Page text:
This story has been expanded since first posting.
A West Vancouver man who shot and killed his business partner outside their British Properties mansion, then cut up his body with a saw into over 100 pieces, has been found guilty of manslaughter.
B.C. Supreme Court Justice Terence Schultes delivered the judgment in the case Tuesday afternoon.
In handing down his decision, Schultes found Li Zhao not guilty of second-degree murder, but guilty of the lesser offence.
Schultes said while the case left many unanswered questions and included some contradictory evidence, he was left with a reasonable doubt that Zhao intended to kill his business partner, 42-year-old Gang Yuan, during a violent altercation that broke out between the two men at their shared residence in May 2015.
Intent to kill must be proven for a murder conviction.
The judge’s decision this week brought to a close the long-running trial which for two and a half years has shone a light on the violent killing in a normally quiet and highly affluent area of West Vancouver.
Schultes said while he didn’t believe some of Zhao’s testimony on the stand during the murder trial, he had no reason to doubt what he said had happened in his videotaped statement to police immediately after the killing.
That pointed to Zhao’s actions as having been based in fear, rather than an intent to kill Yuan, said Schultes.
Schultes also found Zhao guilty of interfering with human remains for cutting up Yuan’s body with a saw inside the mansion’s garage.
Schultes said early on in his judgment, delivered over two days in B.C. Supreme Court, that the basic facts of what happened in the case were never in dispute: Zhao caused Yuan’s death by shooting him in the driveway of the West Vancouver mansion on May 2, 2015.
Instead, the case turned primarily on Zhao’s mental state at the time and whether he intended to murder Yuan, a wealthy businessman with ventures in both Canada and China, who lived a lavish international lifestyle and was also a cousin of Zhao’s wife.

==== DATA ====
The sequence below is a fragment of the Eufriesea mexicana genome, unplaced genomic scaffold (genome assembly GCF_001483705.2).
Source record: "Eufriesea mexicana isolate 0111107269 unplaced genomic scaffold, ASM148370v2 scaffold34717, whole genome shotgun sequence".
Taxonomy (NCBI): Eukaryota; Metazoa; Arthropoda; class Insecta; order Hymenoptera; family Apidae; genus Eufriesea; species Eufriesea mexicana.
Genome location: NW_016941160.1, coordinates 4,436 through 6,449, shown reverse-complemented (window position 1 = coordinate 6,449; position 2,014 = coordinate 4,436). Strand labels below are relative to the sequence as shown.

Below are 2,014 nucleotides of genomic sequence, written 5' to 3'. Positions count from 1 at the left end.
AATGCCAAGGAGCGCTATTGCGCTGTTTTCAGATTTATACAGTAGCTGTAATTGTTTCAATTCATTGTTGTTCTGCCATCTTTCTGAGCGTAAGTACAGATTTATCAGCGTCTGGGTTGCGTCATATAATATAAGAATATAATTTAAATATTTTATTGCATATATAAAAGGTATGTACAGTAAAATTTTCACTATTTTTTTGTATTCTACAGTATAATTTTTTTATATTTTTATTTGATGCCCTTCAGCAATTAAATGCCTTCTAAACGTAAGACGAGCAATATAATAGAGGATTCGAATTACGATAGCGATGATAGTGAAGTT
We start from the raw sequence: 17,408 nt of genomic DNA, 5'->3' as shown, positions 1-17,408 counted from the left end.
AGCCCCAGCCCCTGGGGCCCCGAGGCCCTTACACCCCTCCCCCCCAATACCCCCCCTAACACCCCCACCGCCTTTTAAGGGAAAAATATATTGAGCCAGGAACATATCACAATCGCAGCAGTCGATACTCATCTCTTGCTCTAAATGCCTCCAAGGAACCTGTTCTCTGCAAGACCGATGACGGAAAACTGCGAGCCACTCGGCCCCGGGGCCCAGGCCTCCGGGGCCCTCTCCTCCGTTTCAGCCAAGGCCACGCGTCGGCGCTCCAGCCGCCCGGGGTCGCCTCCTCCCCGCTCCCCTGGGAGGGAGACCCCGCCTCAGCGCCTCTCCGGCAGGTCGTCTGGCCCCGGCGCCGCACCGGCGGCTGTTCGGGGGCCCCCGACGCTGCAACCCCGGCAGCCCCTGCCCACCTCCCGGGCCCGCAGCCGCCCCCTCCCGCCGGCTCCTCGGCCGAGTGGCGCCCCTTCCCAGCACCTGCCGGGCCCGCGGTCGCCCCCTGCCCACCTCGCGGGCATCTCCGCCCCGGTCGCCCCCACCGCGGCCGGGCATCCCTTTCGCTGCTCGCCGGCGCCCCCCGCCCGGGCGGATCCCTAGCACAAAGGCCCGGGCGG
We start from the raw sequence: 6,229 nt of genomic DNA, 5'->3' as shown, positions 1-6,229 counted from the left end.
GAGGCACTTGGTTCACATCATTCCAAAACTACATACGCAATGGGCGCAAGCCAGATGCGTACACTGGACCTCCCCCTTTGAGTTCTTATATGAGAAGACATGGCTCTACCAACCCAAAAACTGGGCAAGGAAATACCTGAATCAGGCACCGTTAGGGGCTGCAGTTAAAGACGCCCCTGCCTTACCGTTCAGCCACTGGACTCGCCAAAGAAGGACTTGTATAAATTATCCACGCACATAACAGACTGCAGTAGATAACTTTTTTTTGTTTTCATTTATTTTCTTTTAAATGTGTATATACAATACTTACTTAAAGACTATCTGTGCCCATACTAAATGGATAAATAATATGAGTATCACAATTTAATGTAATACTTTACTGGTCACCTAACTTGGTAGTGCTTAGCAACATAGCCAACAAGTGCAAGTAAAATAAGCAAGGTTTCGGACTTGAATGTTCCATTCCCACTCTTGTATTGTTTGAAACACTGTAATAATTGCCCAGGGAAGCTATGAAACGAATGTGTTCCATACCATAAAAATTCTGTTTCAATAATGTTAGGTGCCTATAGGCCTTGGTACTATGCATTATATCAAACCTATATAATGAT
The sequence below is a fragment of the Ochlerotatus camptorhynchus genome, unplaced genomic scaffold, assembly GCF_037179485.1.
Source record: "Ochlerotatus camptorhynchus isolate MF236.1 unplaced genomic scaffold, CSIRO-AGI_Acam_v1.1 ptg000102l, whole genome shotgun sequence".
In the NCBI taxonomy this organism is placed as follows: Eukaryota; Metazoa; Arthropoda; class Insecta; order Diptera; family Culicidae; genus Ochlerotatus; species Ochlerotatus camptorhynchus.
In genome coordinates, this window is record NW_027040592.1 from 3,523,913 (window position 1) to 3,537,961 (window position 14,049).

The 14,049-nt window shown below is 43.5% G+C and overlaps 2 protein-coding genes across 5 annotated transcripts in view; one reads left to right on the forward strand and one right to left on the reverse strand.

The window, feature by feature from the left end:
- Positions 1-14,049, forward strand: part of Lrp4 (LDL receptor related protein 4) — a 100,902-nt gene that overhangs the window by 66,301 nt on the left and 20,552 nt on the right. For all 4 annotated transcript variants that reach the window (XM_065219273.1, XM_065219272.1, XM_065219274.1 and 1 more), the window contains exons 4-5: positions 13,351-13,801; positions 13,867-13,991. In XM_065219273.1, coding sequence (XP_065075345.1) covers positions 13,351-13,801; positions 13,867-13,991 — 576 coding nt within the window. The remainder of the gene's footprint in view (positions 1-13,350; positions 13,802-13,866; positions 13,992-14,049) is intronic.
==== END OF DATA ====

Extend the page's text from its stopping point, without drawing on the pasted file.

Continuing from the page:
Schultes found after analyzing the evidence of expert witnesses that Yuan was shot twice at close range by Zhao with a small-calibre .17 rifle in the driveway of their home at 963 King George’s Way. An autopsy found Yuan died of a gunshot wound to the neck, said Schultes.
Blood spatter patterns found inside the foyer of the house indicated Zhao had also hit Yuan in the head with a hammer during their fight, fracturing part of his skull, said the judge.
Court heard during the trial that police were called to the home at 963 King George’s Way shortly before midnight on May 2, 2015 after Zhao’s wife – who had returned from a walk to find Yuan’s body in the driveway – called 911 with the help of an English-speaking family friend.
Police set up containment around the mansion and attempted to reach Zhao by phone while observing him throughout the night. During that time, officers observed Zhou walking through the house with a long-barrelled rifle over his shoulder. They also heard the sounds of a reciprocating saw operating in the garage and watched Zhou “methodically washing his hands up to the elbows,” said Schultes, as well as “meticulously scrubbing” a saw in the kitchen sink.
A Mandarin-speaking police officer eventually reached Zhao by phone around 8 a.m. and convinced him to give himself up. He has been in custody ever since.
Police later went into the home and found Yuan’s remains in plastic garbage bags in the garage.
During the trial, court heard the two men got into a violent altercation after Yuan made a business proposition to Zhao that included allowing Yuan to marry Zhao’s daughter, Florence.
At the time, Florence Zhao, who was in her 20s, was starring in the Vancouver-based reality TV series Ultra Rich Asian Girls, and the mansion where Yuan, Zhao and their extended families lived had been featured in the series along with a private island owned by Yuan.